Concerns about crowds led the Golden City Council to take new actions to require face masks and limit access to Clear Creek during a special meeting held ahead of the busy July 4 weekend. The council …
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Concerns about crowds led the Golden City Council to take new actions to require face masks and limit access to Clear Creek during a special meeting held ahead of the busy July 4 weekend.
The council directed City Manager Jason Slowinski to implement a closure of access to the waters within Clear Creek until further notice during the June 30 meeting.
That decision came after the city began allowing use of the creek for activities like tubing and kayaking after previously closing the creek for several weeks because of concerns about protecting responders who would need to respond to incidents on the creek from COVID-19.
In the days prior to the June 30 meeting, the city had received nearly 40 emails from residents expressing concerning about issues like a lack of face covering wearing and social distancing along Clear Creek.
“As much as we all enjoy tubing, etc., Golden seemed very congested last weekend,” wrote Cheri Reeburgh. “I am concerned as the summer goes on, we will see larger crowds. Personally, I feel like Golden was in a better position to avoid a COVID outbreak before tubing opened. With so many extra people in town, our risk of exposure increases.”
According to a press release issued following the meeting, city staff will install temporary fencing to block all access points to enter Clear Creek in Golden, although the Clear Creek Trail will remain accessible. Residential streets near the creek will also be blocked, allowing for local access only.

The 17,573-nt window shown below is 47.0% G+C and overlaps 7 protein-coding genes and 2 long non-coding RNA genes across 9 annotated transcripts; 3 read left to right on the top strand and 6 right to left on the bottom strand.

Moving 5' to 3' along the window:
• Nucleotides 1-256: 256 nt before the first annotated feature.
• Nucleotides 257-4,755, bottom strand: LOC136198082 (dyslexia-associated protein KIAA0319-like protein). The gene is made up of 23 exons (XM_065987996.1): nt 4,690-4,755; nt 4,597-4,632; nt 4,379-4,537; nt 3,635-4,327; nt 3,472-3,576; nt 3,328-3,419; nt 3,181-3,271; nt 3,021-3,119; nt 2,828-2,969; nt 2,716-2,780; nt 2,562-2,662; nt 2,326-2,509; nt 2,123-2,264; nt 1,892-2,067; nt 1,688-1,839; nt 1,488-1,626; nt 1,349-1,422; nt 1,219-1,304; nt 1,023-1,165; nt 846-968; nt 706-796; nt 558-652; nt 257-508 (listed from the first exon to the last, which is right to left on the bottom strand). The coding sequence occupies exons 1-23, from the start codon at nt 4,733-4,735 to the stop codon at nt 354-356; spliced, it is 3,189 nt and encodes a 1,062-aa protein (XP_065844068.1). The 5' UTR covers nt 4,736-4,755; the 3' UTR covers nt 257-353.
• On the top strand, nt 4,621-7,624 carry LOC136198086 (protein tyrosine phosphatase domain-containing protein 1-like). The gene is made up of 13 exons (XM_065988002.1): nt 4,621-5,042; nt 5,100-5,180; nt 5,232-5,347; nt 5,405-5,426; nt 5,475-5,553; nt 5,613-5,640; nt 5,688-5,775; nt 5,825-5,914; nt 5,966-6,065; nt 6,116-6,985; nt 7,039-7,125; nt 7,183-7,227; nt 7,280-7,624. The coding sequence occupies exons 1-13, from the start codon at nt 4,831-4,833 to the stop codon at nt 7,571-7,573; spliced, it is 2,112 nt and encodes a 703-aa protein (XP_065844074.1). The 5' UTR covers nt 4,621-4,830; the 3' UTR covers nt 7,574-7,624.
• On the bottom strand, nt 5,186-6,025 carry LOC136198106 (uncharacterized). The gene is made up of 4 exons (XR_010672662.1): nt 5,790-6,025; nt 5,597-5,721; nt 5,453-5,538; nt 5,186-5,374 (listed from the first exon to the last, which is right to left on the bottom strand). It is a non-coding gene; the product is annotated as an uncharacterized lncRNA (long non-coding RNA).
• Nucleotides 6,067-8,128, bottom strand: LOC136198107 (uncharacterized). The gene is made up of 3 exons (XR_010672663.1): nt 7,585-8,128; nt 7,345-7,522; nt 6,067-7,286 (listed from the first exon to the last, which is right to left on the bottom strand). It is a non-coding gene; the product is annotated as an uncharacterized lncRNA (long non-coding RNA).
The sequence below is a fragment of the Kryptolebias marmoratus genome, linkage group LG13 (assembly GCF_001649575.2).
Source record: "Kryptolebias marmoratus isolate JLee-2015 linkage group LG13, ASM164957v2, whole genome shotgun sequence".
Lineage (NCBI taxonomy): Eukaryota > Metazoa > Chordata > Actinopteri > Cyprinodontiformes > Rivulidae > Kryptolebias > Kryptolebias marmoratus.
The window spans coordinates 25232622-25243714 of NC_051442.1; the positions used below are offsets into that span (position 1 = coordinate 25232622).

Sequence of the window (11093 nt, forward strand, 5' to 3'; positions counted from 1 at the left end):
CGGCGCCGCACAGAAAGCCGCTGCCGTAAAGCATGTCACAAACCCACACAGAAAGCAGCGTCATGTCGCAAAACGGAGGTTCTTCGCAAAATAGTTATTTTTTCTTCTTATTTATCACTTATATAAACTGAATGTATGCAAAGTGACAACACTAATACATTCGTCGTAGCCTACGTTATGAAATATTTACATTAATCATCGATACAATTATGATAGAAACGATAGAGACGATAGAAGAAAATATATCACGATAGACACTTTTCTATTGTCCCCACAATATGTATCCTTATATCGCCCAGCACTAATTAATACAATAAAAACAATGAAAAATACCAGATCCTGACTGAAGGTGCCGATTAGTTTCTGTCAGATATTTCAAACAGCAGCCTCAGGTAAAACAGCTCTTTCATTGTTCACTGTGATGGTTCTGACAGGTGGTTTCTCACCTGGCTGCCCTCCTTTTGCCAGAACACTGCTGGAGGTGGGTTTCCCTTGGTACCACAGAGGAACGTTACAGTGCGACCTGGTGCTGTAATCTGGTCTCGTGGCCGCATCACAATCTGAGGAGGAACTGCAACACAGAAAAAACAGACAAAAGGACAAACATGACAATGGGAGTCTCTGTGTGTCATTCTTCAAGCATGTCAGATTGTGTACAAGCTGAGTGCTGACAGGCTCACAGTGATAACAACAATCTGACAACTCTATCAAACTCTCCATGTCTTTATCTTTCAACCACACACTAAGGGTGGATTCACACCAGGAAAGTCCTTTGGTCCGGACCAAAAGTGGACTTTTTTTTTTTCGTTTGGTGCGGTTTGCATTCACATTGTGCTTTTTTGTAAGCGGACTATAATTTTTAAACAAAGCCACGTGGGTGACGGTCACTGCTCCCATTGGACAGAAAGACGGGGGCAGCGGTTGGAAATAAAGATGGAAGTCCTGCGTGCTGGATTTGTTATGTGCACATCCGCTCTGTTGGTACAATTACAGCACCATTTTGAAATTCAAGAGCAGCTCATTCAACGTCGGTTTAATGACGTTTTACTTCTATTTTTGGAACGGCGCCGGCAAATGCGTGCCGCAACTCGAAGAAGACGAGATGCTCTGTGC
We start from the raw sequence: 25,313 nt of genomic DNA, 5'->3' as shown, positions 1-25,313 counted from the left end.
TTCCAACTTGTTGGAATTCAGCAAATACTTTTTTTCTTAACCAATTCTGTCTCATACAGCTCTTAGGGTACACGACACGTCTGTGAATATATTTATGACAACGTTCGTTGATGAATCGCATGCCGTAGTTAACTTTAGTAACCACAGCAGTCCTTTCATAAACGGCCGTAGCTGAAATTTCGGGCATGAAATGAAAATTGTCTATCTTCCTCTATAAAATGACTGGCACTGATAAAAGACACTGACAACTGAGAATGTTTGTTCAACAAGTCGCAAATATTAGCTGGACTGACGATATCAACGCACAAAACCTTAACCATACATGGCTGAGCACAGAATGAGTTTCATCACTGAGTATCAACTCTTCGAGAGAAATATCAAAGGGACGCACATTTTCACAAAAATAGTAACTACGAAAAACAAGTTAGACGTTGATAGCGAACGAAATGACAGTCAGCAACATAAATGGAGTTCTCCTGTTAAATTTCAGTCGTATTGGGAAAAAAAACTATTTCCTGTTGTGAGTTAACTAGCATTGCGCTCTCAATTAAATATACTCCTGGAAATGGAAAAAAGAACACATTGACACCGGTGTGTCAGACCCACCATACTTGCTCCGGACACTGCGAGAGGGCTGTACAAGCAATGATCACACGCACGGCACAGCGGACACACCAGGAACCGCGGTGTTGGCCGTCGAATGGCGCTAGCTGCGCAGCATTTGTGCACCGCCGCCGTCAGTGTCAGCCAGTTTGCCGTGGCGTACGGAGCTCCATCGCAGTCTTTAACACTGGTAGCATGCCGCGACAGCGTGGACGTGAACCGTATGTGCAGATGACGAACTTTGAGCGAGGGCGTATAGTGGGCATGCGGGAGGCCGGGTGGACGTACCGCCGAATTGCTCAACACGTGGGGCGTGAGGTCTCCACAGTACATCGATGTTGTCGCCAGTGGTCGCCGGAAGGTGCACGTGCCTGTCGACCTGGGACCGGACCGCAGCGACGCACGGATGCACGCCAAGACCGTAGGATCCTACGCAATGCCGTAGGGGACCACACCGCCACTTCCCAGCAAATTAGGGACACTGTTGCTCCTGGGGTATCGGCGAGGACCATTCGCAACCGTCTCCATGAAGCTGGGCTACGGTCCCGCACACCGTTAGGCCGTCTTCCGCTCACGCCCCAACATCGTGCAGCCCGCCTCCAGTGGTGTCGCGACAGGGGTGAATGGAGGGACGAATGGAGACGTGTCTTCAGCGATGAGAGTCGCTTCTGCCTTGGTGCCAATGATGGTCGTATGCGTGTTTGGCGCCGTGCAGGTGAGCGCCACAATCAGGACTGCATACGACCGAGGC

All councilmembers expressed agreement with the need to close the creek at least through the July 4 weekend, although there was some disagreement about how long the closure should last. The council ultimately determined that the closure would remain in effect until further notice with the staff planning to revisit the issue at its July 9 meeting.
“The principles of preventing virus transmission are face coverings, masks and social distancing,” said Councilman Jim Dale. “None of these are in effect if people are lining up to go into the creek. In accordance with my reading of the literature this consistutes a public health hazard because of the large gathering there.”
Councilwoman JJ Trout said that while she understood the need for the closure, she did not like banning access to the outdoors.
“I don’t like taking away opportunities for people to have outdoor activity, athletic outlets, to have mental health outlets,” she said.
She argued that the city should also provide alternative spaces for socially-distanced recreation by closing off streets or taking other steps.
Mayor Laura Weinberg said the council would plan to look into options for providing access to the creek, including opening it on weekdays but not weekends, ahead of the July 9 meeting.
Meanwhile, after previously choosing not to implement a face mask requirement in Golden, the city council is now poised to do so.
The council directed City Attorney Dave Williamson to draft an ordinance requiring face coverings to be worn inside businesses that serve the public, including stores and restaurants. At press time, that ordinance was to be considered during an emergency meeting on July 8 and could be passed as soon as the scheduled council meeting on July 9.
The council also directed Slowinski to implement an administrative order requiring that masks be worn on all city property, including paths and parks, where six feet of social distancing cannot be maintained.
“Masks provide freedom for people to be able to travel around,” said Councilor JJ Trout. “Masks give the ability for folks to continue to be able to go to businesses, to hopefully once again enjoy the creek, all while protecting each other.”
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